This perhaps is what the Medrash means when it says that Yaakov was shown Korach and Moshe. Our Sages tell us that Korach had exceptional wealth. He was so wealthy that he did not crave additional money, he only craved power. It was his money that corrupted him and made him challenge the leadership of Moshe and Aharon. Yaakov was shown the ladder (sulam = mammon), and was shown what money can do to a person.

Yaakov was also shown Moshe. Our Sages comment on the words “Pesol lecha” (carve out for yourself) [Shemos 34:1] that G-d told Moshe to take for himself the material removed from the carving of the two tablets on stone – from which he too became very wealthy. But how did that affect him? Not at all. He went on to become the Master of all Prophets, the Rabbi of all Israel. Money is the ladder. It can bring up (as in the case of Moshe) or it can bring down (as in the case of Korach).

It is our test — whether it be the ladder of poverty or the ladder of wealth — that we should cope with it and deal with it — that we should go up the ladder and not down the ladder.


sheitel — (Yiddish) wig; sheitlach (plural)
sulam — ladder
mammon — money
oni — poverty

Personalities & Sources:

Rash”i — (1040-1105) R. Sh’lomo ben Yitzchak; Troyes and Worms, France; “Father of all Torah Commentaries.”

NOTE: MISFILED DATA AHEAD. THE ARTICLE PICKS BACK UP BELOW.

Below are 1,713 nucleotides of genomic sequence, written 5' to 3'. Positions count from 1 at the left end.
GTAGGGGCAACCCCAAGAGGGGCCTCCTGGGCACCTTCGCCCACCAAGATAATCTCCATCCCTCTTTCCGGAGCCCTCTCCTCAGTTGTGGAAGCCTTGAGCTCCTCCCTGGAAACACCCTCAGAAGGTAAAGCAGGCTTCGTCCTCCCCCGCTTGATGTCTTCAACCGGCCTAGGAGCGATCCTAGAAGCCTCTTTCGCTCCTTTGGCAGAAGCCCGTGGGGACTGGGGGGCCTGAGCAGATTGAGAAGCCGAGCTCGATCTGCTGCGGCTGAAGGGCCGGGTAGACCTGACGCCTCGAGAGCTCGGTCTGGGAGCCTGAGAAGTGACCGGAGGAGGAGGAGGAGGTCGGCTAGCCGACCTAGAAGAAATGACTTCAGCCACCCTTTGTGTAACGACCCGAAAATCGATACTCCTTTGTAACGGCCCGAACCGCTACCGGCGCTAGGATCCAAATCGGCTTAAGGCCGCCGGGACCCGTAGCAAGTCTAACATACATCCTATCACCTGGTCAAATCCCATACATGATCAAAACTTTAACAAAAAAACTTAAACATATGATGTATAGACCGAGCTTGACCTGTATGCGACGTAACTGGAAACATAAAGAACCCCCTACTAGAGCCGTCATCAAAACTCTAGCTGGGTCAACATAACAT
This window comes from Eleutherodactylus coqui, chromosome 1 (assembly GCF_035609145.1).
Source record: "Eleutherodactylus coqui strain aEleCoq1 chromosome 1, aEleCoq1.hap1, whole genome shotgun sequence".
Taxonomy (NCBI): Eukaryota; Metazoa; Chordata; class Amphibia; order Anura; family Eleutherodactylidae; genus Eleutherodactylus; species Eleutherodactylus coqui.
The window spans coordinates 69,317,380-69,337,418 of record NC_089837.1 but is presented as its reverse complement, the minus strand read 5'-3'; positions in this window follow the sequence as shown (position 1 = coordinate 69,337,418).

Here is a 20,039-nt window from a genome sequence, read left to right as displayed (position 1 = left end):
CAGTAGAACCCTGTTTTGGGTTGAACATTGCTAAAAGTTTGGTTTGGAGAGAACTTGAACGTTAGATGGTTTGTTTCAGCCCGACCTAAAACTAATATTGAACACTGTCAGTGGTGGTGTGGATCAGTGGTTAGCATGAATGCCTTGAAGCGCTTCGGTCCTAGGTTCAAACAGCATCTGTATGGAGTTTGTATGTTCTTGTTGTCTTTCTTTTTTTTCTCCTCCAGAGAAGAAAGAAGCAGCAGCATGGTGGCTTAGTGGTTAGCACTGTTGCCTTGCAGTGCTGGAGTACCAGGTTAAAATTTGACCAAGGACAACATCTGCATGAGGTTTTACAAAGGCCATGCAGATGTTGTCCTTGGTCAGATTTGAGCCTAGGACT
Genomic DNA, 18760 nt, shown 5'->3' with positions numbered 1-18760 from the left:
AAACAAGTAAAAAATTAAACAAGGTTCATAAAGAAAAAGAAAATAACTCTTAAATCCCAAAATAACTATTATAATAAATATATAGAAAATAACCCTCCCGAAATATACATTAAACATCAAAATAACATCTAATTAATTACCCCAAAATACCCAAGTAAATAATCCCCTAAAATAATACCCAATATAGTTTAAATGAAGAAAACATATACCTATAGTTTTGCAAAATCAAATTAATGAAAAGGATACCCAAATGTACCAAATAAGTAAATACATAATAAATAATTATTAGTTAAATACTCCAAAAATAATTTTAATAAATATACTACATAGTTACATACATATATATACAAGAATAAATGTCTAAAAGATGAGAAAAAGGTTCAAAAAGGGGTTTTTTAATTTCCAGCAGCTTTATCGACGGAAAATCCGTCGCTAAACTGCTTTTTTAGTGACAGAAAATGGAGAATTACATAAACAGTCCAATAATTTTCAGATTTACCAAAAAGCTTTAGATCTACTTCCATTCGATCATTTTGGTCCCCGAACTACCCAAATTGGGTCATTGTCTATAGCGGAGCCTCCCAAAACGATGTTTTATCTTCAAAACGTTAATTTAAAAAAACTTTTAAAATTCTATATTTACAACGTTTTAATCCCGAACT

Rav Yaakov Kamenetsky — (1891-1986) Rav of Tzitevian, Lithuania; Toronto, Canada; and Rosh Yeshiva of Mesivta Torah Vodaath, New York.
Ba’al HaTurim — (1268-1340) Commentary on the Torah by R. Yaakov ben Asher. The son of the Ros”h also is most famous for his authorship of the Tur, one of the early codes of Jewish Law.

Transcribed by David Twersky; Seattle, Washington.
Technical Assistance by Dovid Hoffman; Baltimore, Maryland.

This week’s write-up is adapted from the hashkafa portion of Rabbi Yissochar Frand’s Commuter Chavrusah Torah Tapes on the weekly Torah portion (#74). The corresponding halachic portion for this tape is: Honoring Parents Who Are Not Observant. The other halachic portions for Vayeitzei from the Commuter Chavrusah Series are:

  • Tape # 032 – The Obligation to Give Ma’aser
  • Tape # 123 – Tefilla B’tzibur: Is It Mandatory?
  • Tape # 170 – Marrying Off a Younger Child First
  • Tape # 216 – Maariv
  • Tape # 260 – “Ein Mearvin Simcha B’Simcha”
  • Tape # 306 – Making a Neder During Times of Trouble
  • Tape # 350 – Must Women Daven?

Tapes or a complete catalogue can be ordered from:

Yad Yechiel Institute
PO Box 511
Owings Mills, MD 21117-0511
Call (410) 358-0416 for further information.

Also Available: Mesorah / Artscroll has published a collection of Rabbi Frand’s essays. The book is entitled:

Rabbi Yissocher Frand: In Print

and is available through your local Hebrew book store or from Judaica Express, 1-800-2-BOOKS-1.